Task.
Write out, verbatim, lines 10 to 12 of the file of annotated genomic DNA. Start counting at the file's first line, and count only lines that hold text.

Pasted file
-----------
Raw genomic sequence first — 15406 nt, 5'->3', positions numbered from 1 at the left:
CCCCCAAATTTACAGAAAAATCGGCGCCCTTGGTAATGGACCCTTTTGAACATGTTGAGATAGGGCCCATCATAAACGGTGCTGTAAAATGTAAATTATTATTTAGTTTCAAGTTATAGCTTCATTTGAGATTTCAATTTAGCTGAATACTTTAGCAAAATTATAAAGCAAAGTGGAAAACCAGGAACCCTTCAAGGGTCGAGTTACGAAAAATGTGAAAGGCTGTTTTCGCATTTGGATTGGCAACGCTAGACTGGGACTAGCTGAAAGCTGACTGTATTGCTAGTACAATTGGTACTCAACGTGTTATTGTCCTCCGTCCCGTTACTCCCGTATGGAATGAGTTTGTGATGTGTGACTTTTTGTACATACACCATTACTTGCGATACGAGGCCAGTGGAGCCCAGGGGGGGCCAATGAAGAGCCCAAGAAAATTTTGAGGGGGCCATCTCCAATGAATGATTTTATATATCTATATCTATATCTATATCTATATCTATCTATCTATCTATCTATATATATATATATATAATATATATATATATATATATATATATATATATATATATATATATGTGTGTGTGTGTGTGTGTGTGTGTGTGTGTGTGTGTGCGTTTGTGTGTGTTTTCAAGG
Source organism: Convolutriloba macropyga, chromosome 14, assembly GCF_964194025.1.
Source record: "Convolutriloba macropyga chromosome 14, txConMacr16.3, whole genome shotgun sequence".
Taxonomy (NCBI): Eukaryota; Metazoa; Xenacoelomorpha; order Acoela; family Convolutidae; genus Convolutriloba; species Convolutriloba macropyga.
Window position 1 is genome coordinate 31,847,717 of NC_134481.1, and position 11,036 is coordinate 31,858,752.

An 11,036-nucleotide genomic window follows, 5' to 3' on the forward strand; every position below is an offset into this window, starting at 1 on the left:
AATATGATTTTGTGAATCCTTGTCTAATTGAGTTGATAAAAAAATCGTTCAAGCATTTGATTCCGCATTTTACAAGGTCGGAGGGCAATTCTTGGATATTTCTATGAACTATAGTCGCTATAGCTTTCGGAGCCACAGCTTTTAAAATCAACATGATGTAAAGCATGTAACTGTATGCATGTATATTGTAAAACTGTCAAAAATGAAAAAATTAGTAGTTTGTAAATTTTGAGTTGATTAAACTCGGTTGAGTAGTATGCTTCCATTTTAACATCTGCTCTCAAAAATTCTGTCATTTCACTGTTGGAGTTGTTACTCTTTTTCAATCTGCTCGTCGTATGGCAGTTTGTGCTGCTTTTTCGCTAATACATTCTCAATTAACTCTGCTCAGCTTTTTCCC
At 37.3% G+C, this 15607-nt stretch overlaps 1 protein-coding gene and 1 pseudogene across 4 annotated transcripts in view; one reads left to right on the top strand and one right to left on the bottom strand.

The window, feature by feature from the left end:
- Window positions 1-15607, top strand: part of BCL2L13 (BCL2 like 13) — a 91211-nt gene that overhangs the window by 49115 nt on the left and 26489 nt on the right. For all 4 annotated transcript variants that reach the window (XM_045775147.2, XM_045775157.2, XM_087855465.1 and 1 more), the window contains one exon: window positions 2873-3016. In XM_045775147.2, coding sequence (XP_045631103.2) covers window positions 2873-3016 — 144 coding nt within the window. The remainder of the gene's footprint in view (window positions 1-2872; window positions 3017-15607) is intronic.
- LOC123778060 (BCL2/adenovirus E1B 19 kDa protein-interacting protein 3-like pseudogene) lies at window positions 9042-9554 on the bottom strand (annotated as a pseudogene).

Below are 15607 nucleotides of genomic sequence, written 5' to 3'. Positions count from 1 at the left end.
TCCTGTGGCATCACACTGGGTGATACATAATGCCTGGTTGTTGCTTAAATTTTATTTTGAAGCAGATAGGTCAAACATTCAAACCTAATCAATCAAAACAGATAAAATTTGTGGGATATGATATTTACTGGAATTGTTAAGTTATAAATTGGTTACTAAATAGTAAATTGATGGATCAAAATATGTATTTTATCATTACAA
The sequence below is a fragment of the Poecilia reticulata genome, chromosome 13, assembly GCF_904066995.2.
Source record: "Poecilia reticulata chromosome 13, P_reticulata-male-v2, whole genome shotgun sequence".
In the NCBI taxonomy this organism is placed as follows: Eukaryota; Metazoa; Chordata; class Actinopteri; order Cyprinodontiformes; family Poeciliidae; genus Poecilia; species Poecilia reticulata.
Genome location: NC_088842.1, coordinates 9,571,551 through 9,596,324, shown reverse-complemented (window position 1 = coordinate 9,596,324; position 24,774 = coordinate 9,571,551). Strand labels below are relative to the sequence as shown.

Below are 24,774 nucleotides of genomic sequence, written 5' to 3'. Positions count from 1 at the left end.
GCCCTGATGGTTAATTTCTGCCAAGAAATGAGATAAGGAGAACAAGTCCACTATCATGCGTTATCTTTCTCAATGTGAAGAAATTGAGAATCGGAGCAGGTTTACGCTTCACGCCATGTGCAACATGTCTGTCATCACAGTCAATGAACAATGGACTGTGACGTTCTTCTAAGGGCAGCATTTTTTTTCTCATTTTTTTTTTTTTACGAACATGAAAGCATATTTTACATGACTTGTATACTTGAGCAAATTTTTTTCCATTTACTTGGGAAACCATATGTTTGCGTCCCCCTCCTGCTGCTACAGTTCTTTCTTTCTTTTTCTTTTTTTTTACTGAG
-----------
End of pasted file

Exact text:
The window, feature by feature from the left end:
- Window positions 1-15607, top strand: part of BCL2L13 (BCL2 like 13) — a 91211-nt gene that overhangs the window by 49115 nt on the left and 26489 nt on the right. For all 4 annotated transcript variants that reach the window (XM_045775147.2, XM_045775157.2, XM_087855465.1 and 1 more), the window contains one exon: window positions 2873-3016. In XM_045775147.2, coding sequence (XP_045631103.2) covers window positions 2873-3016 — 144 coding nt within the window. The remainder of the gene's footprint in view (window positions 1-2872; window positions 3017-15607) is intronic.
- LOC123778060 (BCL2/adenovirus E1B 19 kDa protein-interacting protein 3-like pseudogene) lies at window positions 9042-9554 on the bottom strand (annotated as a pseudogene).